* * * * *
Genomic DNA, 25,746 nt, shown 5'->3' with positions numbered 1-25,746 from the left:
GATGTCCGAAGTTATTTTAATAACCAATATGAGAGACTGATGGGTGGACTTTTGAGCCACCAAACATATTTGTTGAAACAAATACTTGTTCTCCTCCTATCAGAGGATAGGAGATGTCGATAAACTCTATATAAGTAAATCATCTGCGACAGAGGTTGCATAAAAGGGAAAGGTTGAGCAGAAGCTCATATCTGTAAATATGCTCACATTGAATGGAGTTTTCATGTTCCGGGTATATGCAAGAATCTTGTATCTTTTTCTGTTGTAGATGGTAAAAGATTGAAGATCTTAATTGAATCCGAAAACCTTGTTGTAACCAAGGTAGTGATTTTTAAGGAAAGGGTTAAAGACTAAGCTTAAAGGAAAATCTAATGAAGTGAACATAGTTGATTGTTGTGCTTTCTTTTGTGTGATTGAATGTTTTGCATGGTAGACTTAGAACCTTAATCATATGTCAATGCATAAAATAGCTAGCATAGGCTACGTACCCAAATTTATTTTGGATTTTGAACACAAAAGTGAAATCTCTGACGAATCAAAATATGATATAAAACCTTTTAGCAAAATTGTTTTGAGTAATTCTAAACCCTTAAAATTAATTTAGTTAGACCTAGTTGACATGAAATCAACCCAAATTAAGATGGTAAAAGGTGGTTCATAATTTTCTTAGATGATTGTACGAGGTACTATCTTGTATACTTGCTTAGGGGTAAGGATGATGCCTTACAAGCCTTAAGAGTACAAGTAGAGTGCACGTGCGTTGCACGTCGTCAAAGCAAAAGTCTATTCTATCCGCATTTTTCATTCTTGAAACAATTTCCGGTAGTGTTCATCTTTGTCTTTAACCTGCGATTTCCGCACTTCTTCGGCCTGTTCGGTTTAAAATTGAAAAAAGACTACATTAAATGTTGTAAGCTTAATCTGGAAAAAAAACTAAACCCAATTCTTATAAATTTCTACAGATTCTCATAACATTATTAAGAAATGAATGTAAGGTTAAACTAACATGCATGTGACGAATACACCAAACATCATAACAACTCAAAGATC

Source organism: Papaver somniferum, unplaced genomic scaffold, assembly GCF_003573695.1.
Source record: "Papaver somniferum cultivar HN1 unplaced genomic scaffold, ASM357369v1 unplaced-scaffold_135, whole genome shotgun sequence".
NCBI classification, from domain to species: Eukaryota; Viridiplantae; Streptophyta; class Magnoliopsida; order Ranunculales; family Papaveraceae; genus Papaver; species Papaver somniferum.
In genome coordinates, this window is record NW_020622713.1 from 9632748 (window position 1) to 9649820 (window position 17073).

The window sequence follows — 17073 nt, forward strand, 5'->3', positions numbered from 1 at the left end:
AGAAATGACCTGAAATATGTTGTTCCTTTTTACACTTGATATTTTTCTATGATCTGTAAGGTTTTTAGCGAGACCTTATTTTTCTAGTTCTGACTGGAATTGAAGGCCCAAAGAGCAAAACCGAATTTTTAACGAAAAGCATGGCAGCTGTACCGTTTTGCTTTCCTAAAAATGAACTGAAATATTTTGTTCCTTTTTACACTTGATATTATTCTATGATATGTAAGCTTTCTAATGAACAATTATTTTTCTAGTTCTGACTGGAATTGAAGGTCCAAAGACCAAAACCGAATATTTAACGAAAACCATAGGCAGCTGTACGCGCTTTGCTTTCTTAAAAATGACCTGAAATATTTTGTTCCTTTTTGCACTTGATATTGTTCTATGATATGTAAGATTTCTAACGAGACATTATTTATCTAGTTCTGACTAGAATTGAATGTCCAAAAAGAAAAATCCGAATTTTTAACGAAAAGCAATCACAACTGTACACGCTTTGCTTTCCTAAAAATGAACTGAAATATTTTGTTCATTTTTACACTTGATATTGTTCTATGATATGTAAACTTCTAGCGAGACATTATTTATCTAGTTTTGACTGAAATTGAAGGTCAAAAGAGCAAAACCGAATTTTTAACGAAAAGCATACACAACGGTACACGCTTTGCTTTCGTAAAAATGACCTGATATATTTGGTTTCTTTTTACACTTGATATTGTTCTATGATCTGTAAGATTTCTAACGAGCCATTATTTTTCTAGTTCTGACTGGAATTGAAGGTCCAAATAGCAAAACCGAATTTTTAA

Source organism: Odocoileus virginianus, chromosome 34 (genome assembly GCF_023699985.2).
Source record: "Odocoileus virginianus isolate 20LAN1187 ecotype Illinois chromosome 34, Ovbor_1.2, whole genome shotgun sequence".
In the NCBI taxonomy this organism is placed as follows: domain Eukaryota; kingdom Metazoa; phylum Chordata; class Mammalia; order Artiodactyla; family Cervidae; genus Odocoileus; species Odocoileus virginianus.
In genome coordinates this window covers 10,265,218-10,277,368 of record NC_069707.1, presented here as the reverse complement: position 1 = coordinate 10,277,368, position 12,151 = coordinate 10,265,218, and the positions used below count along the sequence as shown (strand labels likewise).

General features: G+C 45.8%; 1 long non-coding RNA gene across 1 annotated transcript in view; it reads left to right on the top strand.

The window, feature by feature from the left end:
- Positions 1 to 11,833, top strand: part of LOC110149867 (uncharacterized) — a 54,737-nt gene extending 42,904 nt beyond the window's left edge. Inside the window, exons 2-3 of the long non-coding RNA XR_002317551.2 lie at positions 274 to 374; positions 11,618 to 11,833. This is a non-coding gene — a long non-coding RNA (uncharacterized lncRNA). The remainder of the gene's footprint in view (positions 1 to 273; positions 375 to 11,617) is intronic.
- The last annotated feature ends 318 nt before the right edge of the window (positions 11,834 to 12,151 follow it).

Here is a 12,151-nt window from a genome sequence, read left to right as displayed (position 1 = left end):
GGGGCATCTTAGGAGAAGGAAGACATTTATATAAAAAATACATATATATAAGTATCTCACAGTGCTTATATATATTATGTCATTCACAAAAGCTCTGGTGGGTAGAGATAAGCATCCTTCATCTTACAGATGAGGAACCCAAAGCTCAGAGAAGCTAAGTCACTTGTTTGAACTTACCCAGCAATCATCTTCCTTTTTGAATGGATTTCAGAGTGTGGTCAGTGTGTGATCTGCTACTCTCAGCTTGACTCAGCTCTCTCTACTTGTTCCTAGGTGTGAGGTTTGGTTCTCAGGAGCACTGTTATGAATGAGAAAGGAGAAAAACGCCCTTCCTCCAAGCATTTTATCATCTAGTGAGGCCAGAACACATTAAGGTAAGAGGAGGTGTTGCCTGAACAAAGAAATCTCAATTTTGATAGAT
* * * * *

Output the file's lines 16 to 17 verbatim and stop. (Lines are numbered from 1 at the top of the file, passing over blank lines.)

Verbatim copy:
- The last annotated feature ends 318 nt before the right edge of the window (positions 11,834 to 12,151 follow it).

Here is a 12,151-nt window from a genome sequence, read left to right as displayed (position 1 = left end):